Delivering seamless customer journeys

Back-end coordination is key
Apr 16, 2024

When two rivers meet

Let’s do a little experiment. Visit two government websites on similar topics (for example, try and Do they look the same? Probably not.

There is a natural phenomenon that happens when you see two rivers meet. They’re both water, they’re at the same spot, they have the same people fishing right there, same fish, but where the water touches, you can see a seam that separates the two bodies of water.

At the U.S. General Services Administration (GSA), we’ve found that we have many websites that share a similar purpose, but just like those two rivers, they start in different places, they’re managed by different offices or programs, and as a result they look different. When it comes to customer experience, a seam between two related websites is a distraction that makes our websites harder to use than they should be.

So, how can we make things seamless? GSA’s Office of Customer Experience decided to figure it out.

4 steps to create a seamless customer journey

Step 1. Determine the services offered

The Office of Customer Experience conducted a high-level content analysis on GSA’s 184 public-facing websites to determine the services each site offers. By coupling this analysis with a manual review of each website, we’ve identified 75 separate services that GSA offers to the public across all agency websites.

Is each website dedicated to a single service? No.

Of those 184 sites, 102 (57%) of them provide more than one service. Of that 102, 86 of them provide the same service as another site in that group, typically with a slight difference in scope. This isn’t necessarily a problem, but we do recognize that, to outside users, similar services are like those two rivers meeting in one spot, and it is GSA’s responsibility to make them flow together seamlessly.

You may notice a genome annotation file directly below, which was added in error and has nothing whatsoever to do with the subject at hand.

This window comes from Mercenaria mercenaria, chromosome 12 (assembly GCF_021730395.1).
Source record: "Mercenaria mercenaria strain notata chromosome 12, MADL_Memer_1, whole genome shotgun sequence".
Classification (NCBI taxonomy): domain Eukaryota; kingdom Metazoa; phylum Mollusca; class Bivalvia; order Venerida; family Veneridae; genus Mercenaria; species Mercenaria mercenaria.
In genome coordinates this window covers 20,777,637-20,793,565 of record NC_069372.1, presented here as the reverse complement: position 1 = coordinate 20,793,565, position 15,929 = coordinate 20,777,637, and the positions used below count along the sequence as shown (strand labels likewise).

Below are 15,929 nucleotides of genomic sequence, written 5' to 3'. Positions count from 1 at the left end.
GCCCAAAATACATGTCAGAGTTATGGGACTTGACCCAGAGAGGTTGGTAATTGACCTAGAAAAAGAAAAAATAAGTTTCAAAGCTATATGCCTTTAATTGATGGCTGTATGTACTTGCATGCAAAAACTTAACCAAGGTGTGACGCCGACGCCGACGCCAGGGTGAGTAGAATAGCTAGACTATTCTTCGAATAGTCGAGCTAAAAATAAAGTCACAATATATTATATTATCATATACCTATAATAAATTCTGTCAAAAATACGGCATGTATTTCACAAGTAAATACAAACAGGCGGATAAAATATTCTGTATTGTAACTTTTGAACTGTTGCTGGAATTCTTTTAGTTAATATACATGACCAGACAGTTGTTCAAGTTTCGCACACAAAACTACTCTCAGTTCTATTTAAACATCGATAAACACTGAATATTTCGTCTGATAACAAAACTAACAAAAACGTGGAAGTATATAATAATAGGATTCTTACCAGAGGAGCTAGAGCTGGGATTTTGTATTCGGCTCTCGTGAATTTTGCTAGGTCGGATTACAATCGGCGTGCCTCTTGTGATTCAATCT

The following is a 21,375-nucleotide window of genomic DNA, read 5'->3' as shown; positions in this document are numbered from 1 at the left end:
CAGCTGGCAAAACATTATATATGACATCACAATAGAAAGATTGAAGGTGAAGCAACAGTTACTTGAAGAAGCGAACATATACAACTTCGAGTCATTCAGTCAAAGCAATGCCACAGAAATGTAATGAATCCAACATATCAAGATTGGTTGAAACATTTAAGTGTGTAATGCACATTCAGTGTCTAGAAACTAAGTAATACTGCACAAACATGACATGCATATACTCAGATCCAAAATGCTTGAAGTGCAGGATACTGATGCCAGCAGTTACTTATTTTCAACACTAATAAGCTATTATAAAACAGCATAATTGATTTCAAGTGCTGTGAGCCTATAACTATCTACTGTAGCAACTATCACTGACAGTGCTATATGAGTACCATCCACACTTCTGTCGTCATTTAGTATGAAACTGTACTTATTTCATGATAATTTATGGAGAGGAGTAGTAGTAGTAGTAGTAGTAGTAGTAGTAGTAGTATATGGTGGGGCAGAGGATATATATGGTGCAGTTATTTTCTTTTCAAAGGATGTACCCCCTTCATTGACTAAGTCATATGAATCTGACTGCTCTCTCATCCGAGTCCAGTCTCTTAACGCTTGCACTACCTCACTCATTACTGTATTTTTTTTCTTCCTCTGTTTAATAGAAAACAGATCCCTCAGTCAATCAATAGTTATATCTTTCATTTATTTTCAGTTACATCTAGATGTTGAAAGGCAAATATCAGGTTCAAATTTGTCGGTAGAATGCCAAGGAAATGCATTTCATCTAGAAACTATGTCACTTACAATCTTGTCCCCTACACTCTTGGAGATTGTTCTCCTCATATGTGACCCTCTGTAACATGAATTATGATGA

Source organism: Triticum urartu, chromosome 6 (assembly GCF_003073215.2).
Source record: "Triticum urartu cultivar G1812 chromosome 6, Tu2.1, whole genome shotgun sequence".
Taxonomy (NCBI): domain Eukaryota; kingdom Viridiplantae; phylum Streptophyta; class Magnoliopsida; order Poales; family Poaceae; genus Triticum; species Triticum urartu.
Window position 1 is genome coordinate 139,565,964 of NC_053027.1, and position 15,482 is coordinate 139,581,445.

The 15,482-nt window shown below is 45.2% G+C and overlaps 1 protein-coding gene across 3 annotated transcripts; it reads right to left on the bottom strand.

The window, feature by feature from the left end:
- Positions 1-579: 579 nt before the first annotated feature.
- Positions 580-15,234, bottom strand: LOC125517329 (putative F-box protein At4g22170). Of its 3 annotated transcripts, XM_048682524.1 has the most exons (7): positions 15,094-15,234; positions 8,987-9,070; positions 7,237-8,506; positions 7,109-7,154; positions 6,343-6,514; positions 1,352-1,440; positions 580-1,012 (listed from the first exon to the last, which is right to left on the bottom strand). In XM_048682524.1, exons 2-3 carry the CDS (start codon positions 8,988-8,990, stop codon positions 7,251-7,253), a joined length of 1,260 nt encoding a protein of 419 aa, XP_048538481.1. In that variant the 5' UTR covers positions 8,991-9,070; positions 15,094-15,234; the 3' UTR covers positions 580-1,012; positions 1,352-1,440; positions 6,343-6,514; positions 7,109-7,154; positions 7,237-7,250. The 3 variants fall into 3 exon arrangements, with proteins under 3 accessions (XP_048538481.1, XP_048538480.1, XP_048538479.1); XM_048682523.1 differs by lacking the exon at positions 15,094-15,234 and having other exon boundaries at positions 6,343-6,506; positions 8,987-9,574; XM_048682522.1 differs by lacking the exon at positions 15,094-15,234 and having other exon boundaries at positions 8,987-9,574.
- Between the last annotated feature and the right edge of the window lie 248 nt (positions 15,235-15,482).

Step 2. Define the challenges

It would be a mistake to assume all website managers face the same challenges. Some of our websites support up to five different services, and it’s a complicated challenge to build a website that seamlessly serves multiple audiences, services, or customer needs.

Another complexity is in the realm of documentation and compliance burden. A single website manager could be operating nine different websites tied to 10 different services (a real example we uncovered in our research at GSA). Each federal website must comply with hundreds of federal requirements. That’s a lot of institutional knowledge, and a lot of documentation that a single person or team must maintain.

To complicate matters further, of the 75 services we identified at GSA, only 16 of them are supported by a single website dedicated to that purpose. In other words, of all the services GSA provides, more than half are carried out by people who work for different bosses in different reporting structures.

Pairing our knowledge of website managers with human resources data, we dug in to figure out what the added cost of collaboration is for the people doing this work, right down to the supervisors, website managers, and content contributors that need to be on the same page. In some cases it’s an enormous challenge. The manager of a website marketing a GSA program might need to coordinate with 17 other sites, 12 other website managers, 11 GSA departments, and 5 other business lines.

Step 3. Determine common metrics

Back in October 2022, the Office of Customer Experience wrote about measuring over 70 agency websites in the six areas of:

We generated narrative reports, with visualizations that look like the following: